In an interview with the Madsack media group broadcast Saturday, Merkel reiterated her view that different minimum wages should be negotiated, according to region and industry. The motion to be debated at the Leipzig conference, however, foresees one binding minimum level of pay, which would also cover part-time and contract work.
Karl-Josef Laumann, chairman of the Christian Democratic Employees Association, insisted that Germany needs a legally mandated minimum level.
“There are many sectors without any wage agreements. The unions and the employers have not done their job there. Now is the time to take the necessary steps,” he told the Ruhr Nachrichten newspaper. “We need a general minimum wage.”
A senior member of Merkel’s own cabinet has voiced his opposition to the Chancellor’s stance on the issue. Environment Minister Norbert Röttgen is in favour of the general minimum wage. He told the Kölner Stadt-Anzeiger that there was a “huge societal need” for such a measure.
Merkel disagrees. She believes that different sectors should be allowed to engage in their own collective bargaining. “If we take one sector, like the temporary contract sector, out of the collective bargaining mechanism, and make that into a general minimum wage, then we weaken the other social partners. And I don’t want that.”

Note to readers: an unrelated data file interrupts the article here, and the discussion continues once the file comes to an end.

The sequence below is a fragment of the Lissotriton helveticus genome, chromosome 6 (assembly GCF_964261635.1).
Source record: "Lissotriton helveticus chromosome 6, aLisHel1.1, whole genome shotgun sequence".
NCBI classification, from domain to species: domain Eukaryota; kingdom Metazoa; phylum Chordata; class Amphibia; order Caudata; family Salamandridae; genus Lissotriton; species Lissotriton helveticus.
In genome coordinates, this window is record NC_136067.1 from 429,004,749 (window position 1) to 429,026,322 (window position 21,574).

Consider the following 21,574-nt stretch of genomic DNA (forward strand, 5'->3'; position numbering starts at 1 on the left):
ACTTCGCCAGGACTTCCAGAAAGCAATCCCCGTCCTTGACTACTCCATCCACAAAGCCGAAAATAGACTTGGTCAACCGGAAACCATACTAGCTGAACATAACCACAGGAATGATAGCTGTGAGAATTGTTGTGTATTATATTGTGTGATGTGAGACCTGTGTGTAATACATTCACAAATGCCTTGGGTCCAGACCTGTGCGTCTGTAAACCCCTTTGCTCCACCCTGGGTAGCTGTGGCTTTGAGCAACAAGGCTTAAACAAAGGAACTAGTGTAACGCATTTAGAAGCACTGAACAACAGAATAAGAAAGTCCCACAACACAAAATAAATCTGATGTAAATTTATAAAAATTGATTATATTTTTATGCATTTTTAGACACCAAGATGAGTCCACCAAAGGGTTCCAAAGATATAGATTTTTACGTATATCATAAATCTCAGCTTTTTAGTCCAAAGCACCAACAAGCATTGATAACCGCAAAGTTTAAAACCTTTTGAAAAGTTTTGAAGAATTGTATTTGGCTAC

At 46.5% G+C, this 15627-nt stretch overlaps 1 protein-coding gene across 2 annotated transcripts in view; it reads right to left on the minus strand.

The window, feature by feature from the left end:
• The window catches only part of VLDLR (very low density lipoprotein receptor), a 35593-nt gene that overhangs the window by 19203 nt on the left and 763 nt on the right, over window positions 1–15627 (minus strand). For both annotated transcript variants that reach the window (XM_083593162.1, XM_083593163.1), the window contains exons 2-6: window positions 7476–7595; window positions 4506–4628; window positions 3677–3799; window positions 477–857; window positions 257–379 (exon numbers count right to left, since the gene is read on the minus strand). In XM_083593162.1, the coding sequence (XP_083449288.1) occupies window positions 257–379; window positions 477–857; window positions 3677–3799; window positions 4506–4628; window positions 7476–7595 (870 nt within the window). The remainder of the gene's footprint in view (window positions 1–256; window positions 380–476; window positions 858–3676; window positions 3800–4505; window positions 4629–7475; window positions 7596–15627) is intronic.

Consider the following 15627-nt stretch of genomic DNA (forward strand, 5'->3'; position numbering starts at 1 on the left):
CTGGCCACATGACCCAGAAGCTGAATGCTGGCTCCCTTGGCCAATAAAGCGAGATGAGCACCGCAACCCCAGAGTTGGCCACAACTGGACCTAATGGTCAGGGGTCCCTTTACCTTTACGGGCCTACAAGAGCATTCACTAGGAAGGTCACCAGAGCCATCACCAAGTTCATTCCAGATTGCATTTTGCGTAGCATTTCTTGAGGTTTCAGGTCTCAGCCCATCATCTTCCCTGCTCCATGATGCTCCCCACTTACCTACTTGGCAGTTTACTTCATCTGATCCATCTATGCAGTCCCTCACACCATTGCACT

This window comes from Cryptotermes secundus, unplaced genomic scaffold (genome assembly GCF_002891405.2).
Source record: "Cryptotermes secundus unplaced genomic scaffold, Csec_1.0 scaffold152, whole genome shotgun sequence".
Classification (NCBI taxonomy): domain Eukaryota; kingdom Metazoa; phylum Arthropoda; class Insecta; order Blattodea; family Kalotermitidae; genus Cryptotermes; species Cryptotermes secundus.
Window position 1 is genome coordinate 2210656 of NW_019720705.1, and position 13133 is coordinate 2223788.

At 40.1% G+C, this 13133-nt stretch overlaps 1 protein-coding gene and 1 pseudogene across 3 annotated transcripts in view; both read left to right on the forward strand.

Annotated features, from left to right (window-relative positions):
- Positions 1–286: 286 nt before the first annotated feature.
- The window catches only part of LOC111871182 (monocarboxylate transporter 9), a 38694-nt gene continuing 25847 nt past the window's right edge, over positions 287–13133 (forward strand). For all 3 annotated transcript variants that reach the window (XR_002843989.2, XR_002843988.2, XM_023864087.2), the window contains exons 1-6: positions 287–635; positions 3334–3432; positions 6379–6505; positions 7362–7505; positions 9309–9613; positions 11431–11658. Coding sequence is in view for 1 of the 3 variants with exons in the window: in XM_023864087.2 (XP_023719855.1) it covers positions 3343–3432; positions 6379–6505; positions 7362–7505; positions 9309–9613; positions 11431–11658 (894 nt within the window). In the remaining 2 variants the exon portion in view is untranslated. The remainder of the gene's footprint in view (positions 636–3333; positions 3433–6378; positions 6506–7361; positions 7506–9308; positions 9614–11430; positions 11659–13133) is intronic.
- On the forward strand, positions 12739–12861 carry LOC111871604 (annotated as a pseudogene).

A survey of CDU members has shown that 87 percent back a minimum wage in all or specific sectors. The poll, published in Saturday’s edition of the Passauer Neue Presse, showed that 61 percent support a comprehensive minimum wage, while 26 percent are in favour of it being implemented according to specific industries.
Opponents of a general legal minimum wage had long argued that it would destroy jobs, by making it unattractive for companies to hire. However, a recent study by the country’s six leading research institutes found that none of the industries that have a minimum wage see any negative impact on employment.
Since the welfare and labour reforms implemented under the government of former Chancellor Gerhard Schröder in 2003, the low-income and precarious temporary sector has exploded in Germany.
Currently the minimum wage for temporary work is €7.01 an hour in Eastern Germany and €7.89 in the West. However, there are many workers not covered by wage agreements, and some 1.2 million Germans earn less than €5 an hour.